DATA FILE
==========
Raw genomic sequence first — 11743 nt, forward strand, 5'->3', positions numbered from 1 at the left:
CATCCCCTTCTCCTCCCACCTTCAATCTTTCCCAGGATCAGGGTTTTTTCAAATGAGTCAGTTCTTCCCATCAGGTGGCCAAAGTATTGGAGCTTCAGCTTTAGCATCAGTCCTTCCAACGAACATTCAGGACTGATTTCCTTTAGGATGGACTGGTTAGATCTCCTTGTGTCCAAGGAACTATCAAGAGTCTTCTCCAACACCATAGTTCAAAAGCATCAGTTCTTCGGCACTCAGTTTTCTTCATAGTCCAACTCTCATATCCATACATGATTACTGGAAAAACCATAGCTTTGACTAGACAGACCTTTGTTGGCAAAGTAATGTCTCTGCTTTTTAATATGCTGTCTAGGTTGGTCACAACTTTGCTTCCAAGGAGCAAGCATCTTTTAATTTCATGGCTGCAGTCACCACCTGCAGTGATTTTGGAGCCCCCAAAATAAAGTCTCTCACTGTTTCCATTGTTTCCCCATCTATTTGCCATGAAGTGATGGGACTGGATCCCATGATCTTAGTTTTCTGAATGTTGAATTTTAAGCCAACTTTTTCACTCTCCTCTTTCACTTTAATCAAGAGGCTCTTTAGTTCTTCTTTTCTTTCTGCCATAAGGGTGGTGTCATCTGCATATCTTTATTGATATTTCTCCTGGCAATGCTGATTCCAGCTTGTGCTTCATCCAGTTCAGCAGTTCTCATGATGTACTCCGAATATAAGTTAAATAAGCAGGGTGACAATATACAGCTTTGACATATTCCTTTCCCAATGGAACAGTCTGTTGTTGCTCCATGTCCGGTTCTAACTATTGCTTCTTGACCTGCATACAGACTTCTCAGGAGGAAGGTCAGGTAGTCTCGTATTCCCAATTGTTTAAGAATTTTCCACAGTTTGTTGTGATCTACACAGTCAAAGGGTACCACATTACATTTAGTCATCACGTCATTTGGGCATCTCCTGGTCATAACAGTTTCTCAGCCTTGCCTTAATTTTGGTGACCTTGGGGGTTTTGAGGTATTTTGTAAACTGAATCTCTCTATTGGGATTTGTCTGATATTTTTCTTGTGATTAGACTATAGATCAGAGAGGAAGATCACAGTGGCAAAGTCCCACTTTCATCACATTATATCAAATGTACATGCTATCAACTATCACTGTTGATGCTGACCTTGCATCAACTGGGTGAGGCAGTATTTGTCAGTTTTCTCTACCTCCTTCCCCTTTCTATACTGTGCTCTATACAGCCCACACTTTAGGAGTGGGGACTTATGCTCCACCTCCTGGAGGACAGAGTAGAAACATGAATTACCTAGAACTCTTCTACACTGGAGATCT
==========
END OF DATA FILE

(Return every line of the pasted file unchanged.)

Raw genomic sequence first — 11743 nt, forward strand, 5'->3', positions numbered from 1 at the left:
CATCCCCTTCTCCTCCCACCTTCAATCTTTCCCAGGATCAGGGTTTTTTCAAATGAGTCAGTTCTTCCCATCAGGTGGCCAAAGTATTGGAGCTTCAGCTTTAGCATCAGTCCTTCCAACGAACATTCAGGACTGATTTCCTTTAGGATGGACTGGTTAGATCTCCTTGTGTCCAAGGAACTATCAAGAGTCTTCTCCAACACCATAGTTCAAAAGCATCAGTTCTTCGGCACTCAGTTTTCTTCATAGTCCAACTCTCATATCCATACATGATTACTGGAAAAACCATAGCTTTGACTAGACAGACCTTTGTTGGCAAAGTAATGTCTCTGCTTTTTAATATGCTGTCTAGGTTGGTCACAACTTTGCTTCCAAGGAGCAAGCATCTTTTAATTTCATGGCTGCAGTCACCACCTGCAGTGATTTTGGAGCCCCCAAAATAAAGTCTCTCACTGTTTCCATTGTTTCCCCATCTATTTGCCATGAAGTGATGGGACTGGATCCCATGATCTTAGTTTTCTGAATGTTGAATTTTAAGCCAACTTTTTCACTCTCCTCTTTCACTTTAATCAAGAGGCTCTTTAGTTCTTCTTTTCTTTCTGCCATAAGGGTGGTGTCATCTGCATATCTTTATTGATATTTCTCCTGGCAATGCTGATTCCAGCTTGTGCTTCATCCAGTTCAGCAGTTCTCATGATGTACTCCGAATATAAGTTAAATAAGCAGGGTGACAATATACAGCTTTGACATATTCCTTTCCCAATGGAACAGTCTGTTGTTGCTCCATGTCCGGTTCTAACTATTGCTTCTTGACCTGCATACAGACTTCTCAGGAGGAAGGTCAGGTAGTCTCGTATTCCCAATTGTTTAAGAATTTTCCACAGTTTGTTGTGATCTACACAGTCAAAGGGTACCACATTACATTTAGTCATCACGTCATTTGGGCATCTCCTGGTCATAACAGTTTCTCAGCCTTGCCTTAATTTTGGTGACCTTGGGGGTTTTGAGGTATTTTGTAAACTGAATCTCTCTATTGGGATTTGTCTGATATTTTTCTTGTGATTAGACTATAGATCAGAGAGGAAGATCACAGTGGCAAAGTCCCACTTTCATCACATTATATCAAATGTACATGCTATCAACTATCACTGTTGATGCTGACCTTGCATCAACTGGGTGAGGCAGTATTTGTCAGTTTTCTCTACCTCCTTCCCCTTTCTATACTGTGCTCTATACAGCCCACACTTTAGGAGTGGGGACTTATGCTCCACCTCCTGGAGGACAGAGTAGAAACATGAATTACCTAGAACTCTTCTACACTGGAGATCT